What I've heard about Iranian politics, from people that I believe know what they're talking about, is that the Guardian Council is somewhat hostile to Ahmadinejad, who isn't very controllable, and that various important power players within the country are nervous about provoking a confrontation with us and the Israelis. I've also heard that the Guardian Council is both faction-ridden and corrupt. How much would it cost for the anti-Ahmadinejad, non-anti-US politicians in Iran to bribe enough Guardians to get their candidates through the next selection round? I don't know, but I doubt it's any substantial fraction of the cost of keeping a CBG on station for a month.The problem with this analysis is the assumption that a Rafsanjani is a better option than Ahmadinejad. At this point, I'm not so sure. Most of the conservative clerics want the nuclear program as well -- they're just craftier about it. Paradoxically, Ahmadinejad is such a loon that he makes it easier for the U.S. to organize multilateral action against Iran. If the mullahs replaced him with someone who was cagier, it will be next to impossible to get Russia and China to buy into any further action.
Tuesday, March 6, 2007
"Feh" to globalization
That's the conclusion of Pankaj Ghemawat in this Foreign Policy essay. He makes a convincing case:
In truth, the world is not nearly as connected as these writers would have us believe. Despite talk of a new, wired world where information, ideas, money, and people can move around the planet faster than ever before, just a fraction of what we consider globalization actually exists. The portrait that emerges from a hard look at the way companies, people, and states interact is a world that’s only beginning to realize the potential of true global integration. And what these trend’s backers won’t tell you is that globalization’s future is more fragile than you know....Read the whole thing. This paragraph helps explain to me why my editor at Princeton made me remove the world "globalization" from the title of All Politics Is Global:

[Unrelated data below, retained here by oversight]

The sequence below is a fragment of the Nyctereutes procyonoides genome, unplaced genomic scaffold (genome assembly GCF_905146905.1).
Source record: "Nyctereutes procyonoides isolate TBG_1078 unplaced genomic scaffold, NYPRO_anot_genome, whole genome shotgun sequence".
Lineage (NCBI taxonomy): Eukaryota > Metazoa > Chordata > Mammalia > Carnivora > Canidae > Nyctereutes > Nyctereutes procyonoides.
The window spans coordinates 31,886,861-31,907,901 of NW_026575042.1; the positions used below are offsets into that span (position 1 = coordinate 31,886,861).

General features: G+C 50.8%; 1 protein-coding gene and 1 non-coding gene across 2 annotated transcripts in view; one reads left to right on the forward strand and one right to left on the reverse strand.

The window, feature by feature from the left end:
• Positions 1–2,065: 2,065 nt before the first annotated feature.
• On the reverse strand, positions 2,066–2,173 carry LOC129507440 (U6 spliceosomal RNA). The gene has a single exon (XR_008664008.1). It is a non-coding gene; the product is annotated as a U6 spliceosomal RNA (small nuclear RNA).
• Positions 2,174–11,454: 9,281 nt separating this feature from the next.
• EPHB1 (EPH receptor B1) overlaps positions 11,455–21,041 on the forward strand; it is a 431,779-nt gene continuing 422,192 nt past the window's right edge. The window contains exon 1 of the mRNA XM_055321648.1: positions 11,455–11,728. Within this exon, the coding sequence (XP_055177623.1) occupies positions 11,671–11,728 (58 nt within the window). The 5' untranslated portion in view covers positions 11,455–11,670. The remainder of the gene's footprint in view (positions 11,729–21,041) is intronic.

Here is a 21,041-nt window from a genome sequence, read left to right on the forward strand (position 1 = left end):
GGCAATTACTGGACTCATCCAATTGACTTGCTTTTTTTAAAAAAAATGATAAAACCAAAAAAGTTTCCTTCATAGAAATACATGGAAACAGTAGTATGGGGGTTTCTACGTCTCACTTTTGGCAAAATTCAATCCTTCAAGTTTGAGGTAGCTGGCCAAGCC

According to the U.S. Library of Congress’s catalog, in the 1990s, about 500 books were published on globalization. Between 2000 and 2004, there were more than 4,000. In fact, between the mid-1990s and 2003, the rate of increase in globalization-related titles more than doubled every 18 months.
Monday, March 5, 2007
Movie stars. Swimming pools. Loose nukes.
Blogging will again be light this week because I'm going to Los Angeles for a UCLA conference entitled "Nuclear Weapons in a New Century: Facing the Emerging Challenges."
As I have to say something about this in 48 hours, readers are strongly encouraged to proffer any bright ideas they might have about how to deal with this issue.
Reflections on the International Studies Association
Another conference in the books. Some thoughts:
1) No, I do not miss Chicago weather from late February or early March.
Sunday, March 4, 2007
How offshore outsourcing continues to devastate the tech sector
Robert Weisman reports today in the Boston Globe on how the local IT job market is doing three years after offshore outsourcing devastated the tech sector:
Five years after the dot-com bust ravaged the technology industry, erasing tens of thousands of jobs in Massachusetts, the "Help Wanted" signs have been pulled out of storage. State figures released Thursday show several high-tech job categories growing at more than triple the rate of overall employment over the past 13 months.